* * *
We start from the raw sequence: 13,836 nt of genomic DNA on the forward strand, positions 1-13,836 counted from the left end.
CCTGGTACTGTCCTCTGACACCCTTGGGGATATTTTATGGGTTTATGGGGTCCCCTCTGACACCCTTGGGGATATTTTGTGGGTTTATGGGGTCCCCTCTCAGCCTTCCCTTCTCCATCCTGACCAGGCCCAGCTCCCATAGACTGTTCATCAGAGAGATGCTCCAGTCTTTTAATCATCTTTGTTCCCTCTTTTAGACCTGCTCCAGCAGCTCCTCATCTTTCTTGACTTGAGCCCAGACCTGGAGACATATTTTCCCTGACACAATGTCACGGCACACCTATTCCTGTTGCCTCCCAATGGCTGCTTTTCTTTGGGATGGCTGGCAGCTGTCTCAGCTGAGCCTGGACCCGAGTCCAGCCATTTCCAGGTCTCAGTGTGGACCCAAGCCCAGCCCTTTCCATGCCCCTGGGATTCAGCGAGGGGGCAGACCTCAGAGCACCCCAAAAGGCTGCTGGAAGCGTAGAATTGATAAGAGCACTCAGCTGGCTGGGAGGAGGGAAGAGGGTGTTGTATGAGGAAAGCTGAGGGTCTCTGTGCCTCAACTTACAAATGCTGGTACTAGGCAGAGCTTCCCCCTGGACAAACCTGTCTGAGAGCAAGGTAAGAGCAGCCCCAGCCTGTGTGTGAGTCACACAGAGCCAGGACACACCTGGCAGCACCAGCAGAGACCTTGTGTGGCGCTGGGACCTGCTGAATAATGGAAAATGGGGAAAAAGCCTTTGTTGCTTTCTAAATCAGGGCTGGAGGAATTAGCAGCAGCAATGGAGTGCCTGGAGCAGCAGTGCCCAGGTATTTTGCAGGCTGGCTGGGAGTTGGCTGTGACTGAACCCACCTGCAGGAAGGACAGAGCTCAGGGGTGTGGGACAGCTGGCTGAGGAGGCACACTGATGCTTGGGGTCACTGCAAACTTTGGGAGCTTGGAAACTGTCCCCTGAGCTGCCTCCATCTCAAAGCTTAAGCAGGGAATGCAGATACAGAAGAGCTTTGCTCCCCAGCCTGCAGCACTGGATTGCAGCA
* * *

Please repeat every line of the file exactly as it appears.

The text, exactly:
We start from the raw sequence: 13,836 nt of genomic DNA on the forward strand, positions 1-13,836 counted from the left end.
CCTGGTACTGTCCTCTGACACCCTTGGGGATATTTTATGGGTTTATGGGGTCCCCTCTGACACCCTTGGGGATATTTTGTGGGTTTATGGGGTCCCCTCTCAGCCTTCCCTTCTCCATCCTGACCAGGCCCAGCTCCCATAGACTGTTCATCAGAGAGATGCTCCAGTCTTTTAATCATCTTTGTTCCCTCTTTTAGACCTGCTCCAGCAGCTCCTCATCTTTCTTGACTTGAGCCCAGACCTGGAGACATATTTTCCCTGACACAATGTCACGGCACACCTATTCCTGTTGCCTCCCAATGGCTGCTTTTCTTTGGGATGGCTGGCAGCTGTCTCAGCTGAGCCTGGACCCGAGTCCAGCCATTTCCAGGTCTCAGTGTGGACCCAAGCCCAGCCCTTTCCATGCCCCTGGGATTCAGCGAGGGGGCAGACCTCAGAGCACCCCAAAAGGCTGCTGGAAGCGTAGAATTGATAAGAGCACTCAGCTGGCTGGGAGGAGGGAAGAGGGTGTTGTATGAGGAAAGCTGAGGGTCTCTGTGCCTCAACTTACAAATGCTGGTACTAGGCAGAGCTTCCCCCTGGACAAACCTGTCTGAGAGCAAGGTAAGAGCAGCCCCAGCCTGTGTGTGAGTCACACAGAGCCAGGACACACCTGGCAGCACCAGCAGAGACCTTGTGTGGCGCTGGGACCTGCTGAATAATGGAAAATGGGGAAAAAGCCTTTGTTGCTTTCTAAATCAGGGCTGGAGGAATTAGCAGCAGCAATGGAGTGCCTGGAGCAGCAGTGCCCAGGTATTTTGCAGGCTGGCTGGGAGTTGGCTGTGACTGAACCCACCTGCAGGAAGGACAGAGCTCAGGGGTGTGGGACAGCTGGCTGAGGAGGCACACTGATGCTTGGGGTCACTGCAAACTTTGGGAGCTTGGAAACTGTCCCCTGAGCTGCCTCCATCTCAAAGCTTAAGCAGGGAATGCAGATACAGAAGAGCTTTGCTCCCCAGCCTGCAGCACTGGATTGCAGCA